"The ship's voyage to Australia is significant in its timing," explains De Bolfo, "because in 1922 the United States imposed a quota on Italian migration and Ellis Island closed its doors. My grandfather and his three brothers all came to Australia in 1927. In later years one of the brothers told me that they were faced with the choice of either Australia or Canada and he chose Australia because he remembered how nicely the country was portrayed in a book he read as a schoolboy."
De Bolfo says he was struck the first time he saw the film's images of Melbourne - about one-third of the film is set in Australia - by the frenetic pace of Melbourne in the 1920s. "Mind you, Melbourne was still home to the Australian federal government back then and as Drovetti himself put it, 'the city presents all the traits of a metropolis'.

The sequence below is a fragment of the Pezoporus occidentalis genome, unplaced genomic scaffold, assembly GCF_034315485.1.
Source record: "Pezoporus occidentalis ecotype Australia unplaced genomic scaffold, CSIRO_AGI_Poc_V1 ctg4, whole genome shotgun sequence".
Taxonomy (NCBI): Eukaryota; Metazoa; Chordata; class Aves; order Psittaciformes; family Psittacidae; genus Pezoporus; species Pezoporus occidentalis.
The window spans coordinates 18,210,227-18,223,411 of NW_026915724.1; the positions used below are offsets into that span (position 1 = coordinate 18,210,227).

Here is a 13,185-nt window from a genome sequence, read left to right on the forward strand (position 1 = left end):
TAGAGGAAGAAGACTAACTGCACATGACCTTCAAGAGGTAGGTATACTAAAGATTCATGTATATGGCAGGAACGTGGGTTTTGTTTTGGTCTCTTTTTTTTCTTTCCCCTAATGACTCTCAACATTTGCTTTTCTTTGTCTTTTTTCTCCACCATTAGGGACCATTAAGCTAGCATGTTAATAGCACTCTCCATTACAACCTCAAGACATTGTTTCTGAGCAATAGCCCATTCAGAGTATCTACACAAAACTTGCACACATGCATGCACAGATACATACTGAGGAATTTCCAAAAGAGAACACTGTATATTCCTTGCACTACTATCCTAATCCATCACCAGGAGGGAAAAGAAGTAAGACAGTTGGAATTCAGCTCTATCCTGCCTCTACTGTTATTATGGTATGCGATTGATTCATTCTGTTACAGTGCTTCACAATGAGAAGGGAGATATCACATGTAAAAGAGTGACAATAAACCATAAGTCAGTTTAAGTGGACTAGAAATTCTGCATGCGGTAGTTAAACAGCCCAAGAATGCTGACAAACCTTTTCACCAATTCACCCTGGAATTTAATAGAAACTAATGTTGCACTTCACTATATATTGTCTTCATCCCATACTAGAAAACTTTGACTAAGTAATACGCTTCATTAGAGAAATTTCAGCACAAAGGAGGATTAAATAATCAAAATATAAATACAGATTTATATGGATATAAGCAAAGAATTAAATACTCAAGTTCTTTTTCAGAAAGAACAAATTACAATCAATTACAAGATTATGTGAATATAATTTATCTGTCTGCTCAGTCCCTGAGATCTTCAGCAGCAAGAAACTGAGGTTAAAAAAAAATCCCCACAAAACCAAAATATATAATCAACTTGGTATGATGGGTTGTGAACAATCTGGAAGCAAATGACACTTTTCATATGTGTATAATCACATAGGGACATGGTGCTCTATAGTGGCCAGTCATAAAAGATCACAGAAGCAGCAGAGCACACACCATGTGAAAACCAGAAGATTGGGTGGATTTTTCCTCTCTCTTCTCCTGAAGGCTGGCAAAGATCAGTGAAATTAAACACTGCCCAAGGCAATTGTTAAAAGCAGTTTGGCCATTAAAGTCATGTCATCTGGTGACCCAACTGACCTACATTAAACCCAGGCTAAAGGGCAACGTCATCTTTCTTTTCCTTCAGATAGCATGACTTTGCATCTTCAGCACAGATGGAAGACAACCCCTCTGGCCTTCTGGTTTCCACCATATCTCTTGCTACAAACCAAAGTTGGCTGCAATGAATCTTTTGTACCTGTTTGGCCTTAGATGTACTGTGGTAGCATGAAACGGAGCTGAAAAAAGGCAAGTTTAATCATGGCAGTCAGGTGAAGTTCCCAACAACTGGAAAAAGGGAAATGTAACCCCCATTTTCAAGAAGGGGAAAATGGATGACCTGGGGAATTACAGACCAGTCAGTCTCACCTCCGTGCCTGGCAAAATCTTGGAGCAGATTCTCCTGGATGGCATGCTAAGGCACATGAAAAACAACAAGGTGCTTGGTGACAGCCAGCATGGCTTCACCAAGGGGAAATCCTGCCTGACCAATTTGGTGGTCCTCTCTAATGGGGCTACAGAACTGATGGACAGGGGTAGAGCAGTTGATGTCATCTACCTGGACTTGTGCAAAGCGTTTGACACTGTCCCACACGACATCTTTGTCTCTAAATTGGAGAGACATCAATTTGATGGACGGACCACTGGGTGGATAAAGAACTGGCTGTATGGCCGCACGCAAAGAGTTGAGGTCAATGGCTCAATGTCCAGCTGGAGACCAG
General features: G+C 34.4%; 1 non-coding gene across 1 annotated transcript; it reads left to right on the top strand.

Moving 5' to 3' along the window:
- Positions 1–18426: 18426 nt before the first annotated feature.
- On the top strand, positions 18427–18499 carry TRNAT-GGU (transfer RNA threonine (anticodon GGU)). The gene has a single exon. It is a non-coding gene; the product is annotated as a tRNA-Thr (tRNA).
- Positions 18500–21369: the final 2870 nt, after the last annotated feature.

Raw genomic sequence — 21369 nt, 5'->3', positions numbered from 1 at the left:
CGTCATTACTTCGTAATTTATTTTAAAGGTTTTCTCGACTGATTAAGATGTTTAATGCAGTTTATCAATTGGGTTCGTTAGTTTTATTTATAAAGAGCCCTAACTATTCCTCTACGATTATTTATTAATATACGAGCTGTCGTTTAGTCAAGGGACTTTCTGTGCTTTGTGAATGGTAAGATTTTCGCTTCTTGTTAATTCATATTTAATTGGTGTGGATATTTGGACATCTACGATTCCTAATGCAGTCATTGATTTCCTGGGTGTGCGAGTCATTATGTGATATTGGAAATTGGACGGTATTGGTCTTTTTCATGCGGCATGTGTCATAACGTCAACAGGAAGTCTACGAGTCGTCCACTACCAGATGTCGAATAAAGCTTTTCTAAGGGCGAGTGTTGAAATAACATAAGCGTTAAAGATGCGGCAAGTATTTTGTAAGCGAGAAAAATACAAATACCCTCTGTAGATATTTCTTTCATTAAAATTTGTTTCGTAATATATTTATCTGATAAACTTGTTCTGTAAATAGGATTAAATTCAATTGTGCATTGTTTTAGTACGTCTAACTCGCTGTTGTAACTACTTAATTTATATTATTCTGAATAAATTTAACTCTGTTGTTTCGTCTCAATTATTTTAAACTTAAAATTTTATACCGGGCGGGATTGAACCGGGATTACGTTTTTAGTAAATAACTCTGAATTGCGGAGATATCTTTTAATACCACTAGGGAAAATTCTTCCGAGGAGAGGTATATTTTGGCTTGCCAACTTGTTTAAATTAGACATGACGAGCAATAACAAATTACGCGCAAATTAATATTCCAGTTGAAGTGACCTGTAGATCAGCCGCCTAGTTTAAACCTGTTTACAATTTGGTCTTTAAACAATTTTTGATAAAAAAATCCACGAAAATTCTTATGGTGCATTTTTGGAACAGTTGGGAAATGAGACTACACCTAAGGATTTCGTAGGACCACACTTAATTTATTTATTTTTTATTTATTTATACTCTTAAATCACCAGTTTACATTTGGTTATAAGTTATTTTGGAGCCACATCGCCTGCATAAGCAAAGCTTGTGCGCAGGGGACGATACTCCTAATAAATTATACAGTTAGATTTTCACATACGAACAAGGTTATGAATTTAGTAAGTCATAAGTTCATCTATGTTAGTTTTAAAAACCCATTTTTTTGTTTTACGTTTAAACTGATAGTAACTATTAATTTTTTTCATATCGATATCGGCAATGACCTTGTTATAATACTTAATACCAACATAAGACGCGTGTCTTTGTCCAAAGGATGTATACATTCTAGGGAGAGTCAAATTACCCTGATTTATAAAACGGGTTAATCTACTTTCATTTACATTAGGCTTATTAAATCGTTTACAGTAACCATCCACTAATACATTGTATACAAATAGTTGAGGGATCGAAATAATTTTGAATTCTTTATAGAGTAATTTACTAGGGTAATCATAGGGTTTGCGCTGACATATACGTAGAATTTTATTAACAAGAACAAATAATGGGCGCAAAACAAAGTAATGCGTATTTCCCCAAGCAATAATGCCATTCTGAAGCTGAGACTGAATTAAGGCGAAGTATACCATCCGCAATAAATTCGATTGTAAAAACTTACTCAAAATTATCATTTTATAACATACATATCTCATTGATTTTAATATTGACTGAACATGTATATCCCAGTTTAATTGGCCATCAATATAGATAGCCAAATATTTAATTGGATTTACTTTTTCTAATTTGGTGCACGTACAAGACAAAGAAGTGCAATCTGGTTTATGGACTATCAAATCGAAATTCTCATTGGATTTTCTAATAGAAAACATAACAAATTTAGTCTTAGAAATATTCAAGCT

What also took my eye in seeing this precious footage of the city's central streets was how uncluttered it was overhead, given that the trams at that time were powered by underground steam-driven cables."
Travelogues, says Ken Berryman, manager of the Melbourne office of the National Film and Sound Archive, were precursors to home movies, which became popular later with the advent of affordable, small-gauge cameras. Though cityscape films are well represented in the archive's collection, Berryman laments that people didn't spend more time in their own backyards.
Below is a description of the Regina d'Italia
The Regina d'Italia was a 6,560 gross ton ship, built by Sir J Laing & Sons Ltd. Sunderland (engines by G.Clark Ltd, Sunderland) in 1907.
Her details were - length 430 ft.x beam 52.7 ft, two funnels, two masts, twin screw and a speed of 14 knots.
There was accommodation for 120 1st and 1900 3rd class passengers. Originally laid down as the "Sardinian Prince" for the British owned Prince Line, she was purchased on the stocks by Lloyd Sabaudo and launched on 20th Jan. 1907 as the "Regina d'Italia".